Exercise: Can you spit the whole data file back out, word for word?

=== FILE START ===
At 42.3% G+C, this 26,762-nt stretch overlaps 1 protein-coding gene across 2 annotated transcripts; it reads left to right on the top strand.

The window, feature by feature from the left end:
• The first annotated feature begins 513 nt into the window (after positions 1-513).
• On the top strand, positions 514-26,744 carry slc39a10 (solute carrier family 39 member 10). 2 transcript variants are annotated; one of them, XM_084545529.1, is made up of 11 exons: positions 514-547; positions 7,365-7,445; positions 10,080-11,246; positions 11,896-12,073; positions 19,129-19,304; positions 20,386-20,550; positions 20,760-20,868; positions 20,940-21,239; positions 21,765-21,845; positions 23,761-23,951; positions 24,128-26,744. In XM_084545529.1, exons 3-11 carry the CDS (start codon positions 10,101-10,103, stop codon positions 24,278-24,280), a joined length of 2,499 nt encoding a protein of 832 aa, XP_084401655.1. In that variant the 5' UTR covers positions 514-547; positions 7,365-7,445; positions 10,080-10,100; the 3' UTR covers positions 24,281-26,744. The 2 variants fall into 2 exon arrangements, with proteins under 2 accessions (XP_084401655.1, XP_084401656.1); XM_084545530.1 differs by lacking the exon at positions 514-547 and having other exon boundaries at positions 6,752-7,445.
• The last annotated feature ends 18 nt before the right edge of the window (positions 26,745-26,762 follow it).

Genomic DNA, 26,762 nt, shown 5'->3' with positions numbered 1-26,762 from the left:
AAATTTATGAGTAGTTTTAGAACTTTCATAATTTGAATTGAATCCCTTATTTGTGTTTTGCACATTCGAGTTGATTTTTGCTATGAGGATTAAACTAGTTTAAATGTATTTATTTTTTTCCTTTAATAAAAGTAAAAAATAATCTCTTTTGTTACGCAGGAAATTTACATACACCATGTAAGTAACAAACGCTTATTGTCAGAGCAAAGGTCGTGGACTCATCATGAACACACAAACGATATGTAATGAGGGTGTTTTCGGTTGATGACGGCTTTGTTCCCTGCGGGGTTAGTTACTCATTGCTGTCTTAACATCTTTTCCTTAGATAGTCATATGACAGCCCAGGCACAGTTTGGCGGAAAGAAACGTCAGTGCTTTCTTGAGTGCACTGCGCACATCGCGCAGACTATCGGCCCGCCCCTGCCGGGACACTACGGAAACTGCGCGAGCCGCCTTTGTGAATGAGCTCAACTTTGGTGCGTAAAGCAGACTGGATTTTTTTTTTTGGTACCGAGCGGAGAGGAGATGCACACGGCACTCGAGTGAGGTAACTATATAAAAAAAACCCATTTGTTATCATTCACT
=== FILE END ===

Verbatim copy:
At 42.3% G+C, this 26,762-nt stretch overlaps 1 protein-coding gene across 2 annotated transcripts; it reads left to right on the top strand.

The window, feature by feature from the left end:
• The first annotated feature begins 513 nt into the window (after positions 1-513).
• On the top strand, positions 514-26,744 carry slc39a10 (solute carrier family 39 member 10). 2 transcript variants are annotated; one of them, XM_084545529.1, is made up of 11 exons: positions 514-547; positions 7,365-7,445; positions 10,080-11,246; positions 11,896-12,073; positions 19,129-19,304; positions 20,386-20,550; positions 20,760-20,868; positions 20,940-21,239; positions 21,765-21,845; positions 23,761-23,951; positions 24,128-26,744. In XM_084545529.1, exons 3-11 carry the CDS (start codon positions 10,101-10,103, stop codon positions 24,278-24,280), a joined length of 2,499 nt encoding a protein of 832 aa, XP_084401655.1. In that variant the 5' UTR covers positions 514-547; positions 7,365-7,445; positions 10,080-10,100; the 3' UTR covers positions 24,281-26,744. The 2 variants fall into 2 exon arrangements, with proteins under 2 accessions (XP_084401655.1, XP_084401656.1); XM_084545530.1 differs by lacking the exon at positions 514-547 and having other exon boundaries at positions 6,752-7,445.
• The last annotated feature ends 18 nt before the right edge of the window (positions 26,745-26,762 follow it).

Genomic DNA, 26,762 nt, shown 5'->3' with positions numbered 1-26,762 from the left:
AAATTTATGAGTAGTTTTAGAACTTTCATAATTTGAATTGAATCCCTTATTTGTGTTTTGCACATTCGAGTTGATTTTTGCTATGAGGATTAAACTAGTTTAAATGTATTTATTTTTTTCCTTTAATAAAAGTAAAAAATAATCTCTTTTGTTACGCAGGAAATTTACATACACCATGTAAGTAACAAACGCTTATTGTCAGAGCAAAGGTCGTGGACTCATCATGAACACACAAACGATATGTAATGAGGGTGTTTTCGGTTGATGACGGCTTTGTTCCCTGCGGGGTTAGTTACTCATTGCTGTCTTAACATCTTTTCCTTAGATAGTCATATGACAGCCCAGGCACAGTTTGGCGGAAAGAAACGTCAGTGCTTTCTTGAGTGCACTGCGCACATCGCGCAGACTATCGGCCCGCCCCTGCCGGGACACTACGGAAACTGCGCGAGCCGCCTTTGTGAATGAGCTCAACTTTGGTGCGTAAAGCAGACTGGATTTTTTTTTTTGGTACCGAGCGGAGAGGAGATGCACACGGCACTCGAGTGAGGTAACTATATAAAAAAAACCCATTTGTTATCATTCACT